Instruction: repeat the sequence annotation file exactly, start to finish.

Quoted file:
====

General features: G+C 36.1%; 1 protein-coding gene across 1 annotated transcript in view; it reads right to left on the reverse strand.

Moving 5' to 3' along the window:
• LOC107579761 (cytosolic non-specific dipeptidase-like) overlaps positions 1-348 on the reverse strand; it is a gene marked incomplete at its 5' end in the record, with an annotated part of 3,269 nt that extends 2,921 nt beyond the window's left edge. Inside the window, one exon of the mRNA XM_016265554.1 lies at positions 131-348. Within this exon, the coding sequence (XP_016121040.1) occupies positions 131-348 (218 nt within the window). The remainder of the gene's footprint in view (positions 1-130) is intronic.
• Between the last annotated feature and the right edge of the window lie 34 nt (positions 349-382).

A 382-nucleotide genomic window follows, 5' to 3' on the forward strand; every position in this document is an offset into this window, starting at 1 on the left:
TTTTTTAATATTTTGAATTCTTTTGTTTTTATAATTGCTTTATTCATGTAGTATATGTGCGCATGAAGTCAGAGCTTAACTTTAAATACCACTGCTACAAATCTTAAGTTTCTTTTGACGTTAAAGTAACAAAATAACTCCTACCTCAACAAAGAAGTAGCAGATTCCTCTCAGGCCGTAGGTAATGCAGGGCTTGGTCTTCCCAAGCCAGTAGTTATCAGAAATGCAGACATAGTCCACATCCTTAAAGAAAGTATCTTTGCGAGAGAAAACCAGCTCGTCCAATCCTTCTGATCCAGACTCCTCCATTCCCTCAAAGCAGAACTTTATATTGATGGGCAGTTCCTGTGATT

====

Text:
General features: G+C 36.1%; 1 protein-coding gene across 1 annotated transcript in view; it reads right to left on the reverse strand.

Moving 5' to 3' along the window:
• LOC107579761 (cytosolic non-specific dipeptidase-like) overlaps positions 1-348 on the reverse strand; it is a gene marked incomplete at its 5' end in the record, with an annotated part of 3,269 nt that extends 2,921 nt beyond the window's left edge. Inside the window, one exon of the mRNA XM_016265554.1 lies at positions 131-348. Within this exon, the coding sequence (XP_016121040.1) occupies positions 131-348 (218 nt within the window). The remainder of the gene's footprint in view (positions 1-130) is intronic.
• Between the last annotated feature and the right edge of the window lie 34 nt (positions 349-382).

A 382-nucleotide genomic window follows, 5' to 3' on the forward strand; every position in this document is an offset into this window, starting at 1 on the left:
TTTTTTAATATTTTGAATTCTTTTGTTTTTATAATTGCTTTATTCATGTAGTATATGTGCGCATGAAGTCAGAGCTTAACTTTAAATACCACTGCTACAAATCTTAAGTTTCTTTTGACGTTAAAGTAACAAAATAACTCCTACCTCAACAAAGAAGTAGCAGATTCCTCTCAGGCCGTAGGTAATGCAGGGCTTGGTCTTCCCAAGCCAGTAGTTATCAGAAATGCAGACATAGTCCACATCCTTAAAGAAAGTATCTTTGCGAGAGAAAACCAGCTCGTCCAATCCTTCTGATCCAGACTCCTCCATTCCCTCAAAGCAGAACTTTATATTGATGGGCAGTTCCTGTGATT